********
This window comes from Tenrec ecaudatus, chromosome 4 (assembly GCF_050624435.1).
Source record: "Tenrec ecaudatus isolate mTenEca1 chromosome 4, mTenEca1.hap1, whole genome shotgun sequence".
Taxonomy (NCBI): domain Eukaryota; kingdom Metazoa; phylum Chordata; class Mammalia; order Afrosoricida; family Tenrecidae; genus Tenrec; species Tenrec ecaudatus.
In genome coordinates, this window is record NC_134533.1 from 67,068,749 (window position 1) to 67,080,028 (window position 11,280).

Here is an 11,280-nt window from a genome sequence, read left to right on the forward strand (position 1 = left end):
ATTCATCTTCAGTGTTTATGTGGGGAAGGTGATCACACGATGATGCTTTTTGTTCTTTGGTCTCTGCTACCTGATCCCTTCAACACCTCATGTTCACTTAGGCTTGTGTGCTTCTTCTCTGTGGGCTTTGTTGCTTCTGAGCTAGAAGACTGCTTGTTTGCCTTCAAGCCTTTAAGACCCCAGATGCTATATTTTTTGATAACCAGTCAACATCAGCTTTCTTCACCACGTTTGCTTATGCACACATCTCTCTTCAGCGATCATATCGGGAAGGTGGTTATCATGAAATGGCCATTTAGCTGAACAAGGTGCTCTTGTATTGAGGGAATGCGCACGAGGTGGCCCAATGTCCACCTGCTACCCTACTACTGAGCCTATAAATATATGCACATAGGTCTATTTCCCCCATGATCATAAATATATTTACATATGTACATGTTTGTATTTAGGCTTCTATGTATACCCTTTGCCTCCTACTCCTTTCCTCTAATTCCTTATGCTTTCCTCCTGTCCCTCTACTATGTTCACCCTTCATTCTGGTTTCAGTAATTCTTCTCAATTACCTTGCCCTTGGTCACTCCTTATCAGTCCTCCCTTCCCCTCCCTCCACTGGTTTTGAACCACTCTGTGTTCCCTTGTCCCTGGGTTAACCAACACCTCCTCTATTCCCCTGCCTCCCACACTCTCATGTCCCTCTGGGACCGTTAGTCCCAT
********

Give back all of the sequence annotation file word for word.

This window comes from Tenrec ecaudatus, chromosome 4 (assembly GCF_050624435.1).
Source record: "Tenrec ecaudatus isolate mTenEca1 chromosome 4, mTenEca1.hap1, whole genome shotgun sequence".
Taxonomy (NCBI): domain Eukaryota; kingdom Metazoa; phylum Chordata; class Mammalia; order Afrosoricida; family Tenrecidae; genus Tenrec; species Tenrec ecaudatus.
In genome coordinates, this window is record NC_134533.1 from 67,068,749 (window position 1) to 67,080,028 (window position 11,280).

Here is an 11,280-nt window from a genome sequence, read left to right on the forward strand (position 1 = left end):
ATTCATCTTCAGTGTTTATGTGGGGAAGGTGATCACACGATGATGCTTTTTGTTCTTTGGTCTCTGCTACCTGATCCCTTCAACACCTCATGTTCACTTAGGCTTGTGTGCTTCTTCTCTGTGGGCTTTGTTGCTTCTGAGCTAGAAGACTGCTTGTTTGCCTTCAAGCCTTTAAGACCCCAGATGCTATATTTTTTGATAACCAGTCAACATCAGCTTTCTTCACCACGTTTGCTTATGCACACATCTCTCTTCAGCGATCATATCGGGAAGGTGGTTATCATGAAATGGCCATTTAGCTGAACAAGGTGCTCTTGTATTGAGGGAATGCGCACGAGGTGGCCCAATGTCCACCTGCTACCCTACTACTGAGCCTATAAATATATGCACATAGGTCTATTTCCCCCATGATCATAAATATATTTACATATGTACATGTTTGTATTTAGGCTTCTATGTATACCCTTTGCCTCCTACTCCTTTCCTCTAATTCCTTATGCTTTCCTCCTGTCCCTCTACTATGTTCACCCTTCATTCTGGTTTCAGTAATTCTTCTCAATTACCTTGCCCTTGGTCACTCCTTATCAGTCCTCCCTTCCCCTCCCTCCACTGGTTTTGAACCACTCTGTGTTCCCTTGTCCCTGGGTTAACCAACACCTCCTCTATTCCCCTGCCTCCCACACTCTCATGTCCCTCTGGGACCGTTAGTCCCAT